There are some great ideas out there on leadership, service, and building value. And I’m not saying you shouldn’t incorporate those into your business, organization, or personal life. But fit those innovations or trends to the needs of your business and allow them to fuel authentic, home-grown innovation.

If you’re riding someone else’s coat-tails, you only pick up what he drops. And if she’s a work-horse like most innovators, the droppings are pretty…well, you get the picture.

 

You can connect with me on Twitter, Google+, and LinkedIn!

4 Ways to Lose the Future

Pessimistic? Maybe. But there are a lot of things I see happening in businesses (and lives!) that absolutely shred the future. And not in an 80’s hair-band guitar-solo way.

Image courtesy DieselDemon, CC
Image courtesy DieselDemon, CC

When I worked in food service, I worked with a lot of twenty-somethings who made terrible decisions at least twice a day. I’m guilty of my own mistakes, for sure, but I’ve seen a lot. As a developing leader, I’ve noticed that similarly terrible decisions are dressed up as progress in businesses all over the place!

Here’s a roadmap to totally derailing your future:

  1. Feed Your Bad Habits: In your personal life, this looks like some sort of addiction. Maybe it’s an addiction to alcohol or controlled substances. Maybe it’s an addiction to self (that’s mine) or recognition. In your business, this looks like rewarding poor performance or bad behavior. It looks like keeping a team member around for all the wrong reasons. 
  2. Starve Your Talents: Sure, spend your time developing where you’re weak. These are “areas of opportunity,” right? Your greatest opportunity lies in developing your talents into strengths. (Hint: Ignore the sarcasm. Find your strengths.) In your business, you might believe that you’re only as strong as your weakest link. In the process, your strongest or most promising “links” are being ignored– and possibly leaving the chain!
  3. Work Harder!: You’ve encountered resistance. You’re behind on your sales forecast. Just put your head down, put your shoulder into it, and work harder! Drive your team harder to perform! Don’t stop and think or research your obstacles. Don’t evaluate your own performance. Just do more of what you’ve been doing. You’ll drive harder, faster, and longer toward that pit you’re headed to.
  4. Make Mo’ Money!: “What’s the main purpose of our business?” The training manager was talking to 20 or more new managers at a Wendy’s corporate center. “To make money!” Business is all about profit, right? Cut corners. Delay pay raises. Make those numbers. Personally, this may look like making decisions based on money alone. Higher-paying jobs might lure you into discontentment or make you into a scape-goat. But it’s a raise! It’s a promotion! Make mo’ money!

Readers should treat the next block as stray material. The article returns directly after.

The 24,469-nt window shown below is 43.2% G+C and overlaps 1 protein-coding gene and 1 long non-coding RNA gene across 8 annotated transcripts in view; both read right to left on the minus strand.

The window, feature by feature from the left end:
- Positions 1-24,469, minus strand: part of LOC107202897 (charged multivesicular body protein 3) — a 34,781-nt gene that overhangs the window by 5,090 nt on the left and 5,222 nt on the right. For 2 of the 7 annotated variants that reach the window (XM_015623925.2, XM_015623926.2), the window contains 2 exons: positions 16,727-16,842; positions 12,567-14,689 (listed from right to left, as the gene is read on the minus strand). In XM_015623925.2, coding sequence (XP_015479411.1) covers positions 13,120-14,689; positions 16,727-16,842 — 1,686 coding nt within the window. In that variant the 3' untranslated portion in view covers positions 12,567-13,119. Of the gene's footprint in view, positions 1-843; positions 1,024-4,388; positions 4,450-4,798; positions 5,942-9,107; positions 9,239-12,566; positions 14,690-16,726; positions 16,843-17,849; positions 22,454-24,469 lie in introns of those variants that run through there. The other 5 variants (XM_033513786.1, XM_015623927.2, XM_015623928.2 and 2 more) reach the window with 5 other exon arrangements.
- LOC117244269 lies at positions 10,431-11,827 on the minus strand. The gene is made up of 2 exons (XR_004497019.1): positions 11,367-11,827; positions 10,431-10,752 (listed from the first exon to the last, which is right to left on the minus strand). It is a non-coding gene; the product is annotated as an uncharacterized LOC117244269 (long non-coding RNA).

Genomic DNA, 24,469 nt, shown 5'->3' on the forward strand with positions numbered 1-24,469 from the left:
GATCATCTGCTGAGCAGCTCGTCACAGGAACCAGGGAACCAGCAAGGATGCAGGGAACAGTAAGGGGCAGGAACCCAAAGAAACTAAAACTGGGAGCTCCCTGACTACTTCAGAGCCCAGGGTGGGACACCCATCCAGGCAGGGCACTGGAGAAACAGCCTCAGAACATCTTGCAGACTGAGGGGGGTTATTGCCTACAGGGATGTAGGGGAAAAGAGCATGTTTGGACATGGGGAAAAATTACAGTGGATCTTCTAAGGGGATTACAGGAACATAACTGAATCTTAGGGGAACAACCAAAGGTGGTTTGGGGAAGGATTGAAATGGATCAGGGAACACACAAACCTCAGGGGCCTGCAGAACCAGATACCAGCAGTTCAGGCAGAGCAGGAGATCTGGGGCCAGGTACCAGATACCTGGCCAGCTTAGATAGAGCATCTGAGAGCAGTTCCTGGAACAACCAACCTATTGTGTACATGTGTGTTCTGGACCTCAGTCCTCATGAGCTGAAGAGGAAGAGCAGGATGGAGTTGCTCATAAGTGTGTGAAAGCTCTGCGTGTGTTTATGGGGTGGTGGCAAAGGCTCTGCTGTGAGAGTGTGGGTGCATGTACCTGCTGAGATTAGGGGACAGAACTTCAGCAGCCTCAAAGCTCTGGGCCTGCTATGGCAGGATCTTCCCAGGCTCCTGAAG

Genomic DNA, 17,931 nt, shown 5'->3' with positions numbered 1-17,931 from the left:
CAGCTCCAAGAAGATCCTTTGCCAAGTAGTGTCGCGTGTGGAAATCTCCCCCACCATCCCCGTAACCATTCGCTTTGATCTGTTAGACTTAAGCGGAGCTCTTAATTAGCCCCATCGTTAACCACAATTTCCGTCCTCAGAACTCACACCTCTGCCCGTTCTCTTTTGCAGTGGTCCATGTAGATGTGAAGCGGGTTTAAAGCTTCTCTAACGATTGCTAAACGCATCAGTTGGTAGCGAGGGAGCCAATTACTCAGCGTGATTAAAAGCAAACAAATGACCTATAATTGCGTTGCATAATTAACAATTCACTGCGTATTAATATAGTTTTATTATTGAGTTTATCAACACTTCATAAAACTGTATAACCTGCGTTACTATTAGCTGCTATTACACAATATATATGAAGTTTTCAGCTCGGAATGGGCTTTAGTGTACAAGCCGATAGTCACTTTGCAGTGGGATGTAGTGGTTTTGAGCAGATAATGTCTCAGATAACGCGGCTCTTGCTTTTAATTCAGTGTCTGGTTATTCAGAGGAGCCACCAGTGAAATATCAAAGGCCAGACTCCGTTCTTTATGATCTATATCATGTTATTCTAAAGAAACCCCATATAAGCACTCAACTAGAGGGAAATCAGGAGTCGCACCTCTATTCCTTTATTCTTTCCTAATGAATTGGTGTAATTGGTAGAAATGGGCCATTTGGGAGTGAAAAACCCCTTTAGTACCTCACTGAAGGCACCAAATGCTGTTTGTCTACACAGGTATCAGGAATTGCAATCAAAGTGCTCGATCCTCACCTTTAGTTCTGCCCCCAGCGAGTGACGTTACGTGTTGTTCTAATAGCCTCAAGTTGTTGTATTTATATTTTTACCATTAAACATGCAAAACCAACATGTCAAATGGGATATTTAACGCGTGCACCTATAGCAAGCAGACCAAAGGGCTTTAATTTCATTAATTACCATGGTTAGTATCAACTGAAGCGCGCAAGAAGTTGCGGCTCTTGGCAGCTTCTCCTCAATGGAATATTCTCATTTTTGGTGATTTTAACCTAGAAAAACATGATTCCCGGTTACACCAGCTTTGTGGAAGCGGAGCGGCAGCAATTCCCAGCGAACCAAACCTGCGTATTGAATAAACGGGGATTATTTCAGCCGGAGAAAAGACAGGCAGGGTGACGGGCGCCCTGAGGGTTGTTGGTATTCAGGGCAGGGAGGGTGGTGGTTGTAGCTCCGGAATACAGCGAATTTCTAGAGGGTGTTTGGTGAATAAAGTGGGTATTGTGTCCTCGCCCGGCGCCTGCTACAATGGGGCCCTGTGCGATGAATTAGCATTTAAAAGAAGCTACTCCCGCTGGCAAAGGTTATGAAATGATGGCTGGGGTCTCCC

Losing the future is not an inevitable course. It doesn’t take a whole lot of time to get on the wrong road, though. Each of these steps (or missteps) find their beginnings in not-half-bad advice. Just remember: it only takes one bad railroad tie to derail a train.

You can connect with me on Twitter, Google+, and LinkedIn!

Paint Does Not a Painter Make

Recently, scientists confirmed the type of paint Picasso preferred. He used this same paint to become one of the most famous painters in history and secure his place as the most influential painter in the modern era. What was the secret sauce? Common house paint!

Photo courtesy Futurilla, Creative Commons
Photo courtesy Futurilla, Creative Commons

The lesson here isn’t hard to spot. Picasso took something ordinary and created extraordinary art. The same stuff I have a hard time keeping off my trim graces the walls of the world’s finest art galleries and museums!

Picasso isn’t alone. Everyday items become powerful tools in the right hands. We can all use the ordinary to create extraordinary work by realizing:

  1. Starving Your Talent is a Mistake: Sometimes, we are too timid to dive into developing a talent. We’re comfortable in our jobs, we’re set in our routines. We starve our natural talents. Before you quit your job and become a “starving artist,” find a way to responsibly explore your natural talents.
  2. Even Limited Resources Are Resources: I am often tempted to dismiss projects before they have a chance. “We don’t have the resources,” I whine. If Picasso can paint masterpieces with common house paint, you can craft a marketing campaign with free outlets like social media and word of mouth.
  3. Your Greatest Resource is YOU: The “secret sauce” to great success is a driven individual or team making it happen. Whether you have the materials you need or the support you covet is immaterial. Whether you have a contagious passion is paramount to success! If you believe in your project, you can believe in yourself. Invest in developing your talents so that you can confidently drive a team to succeed.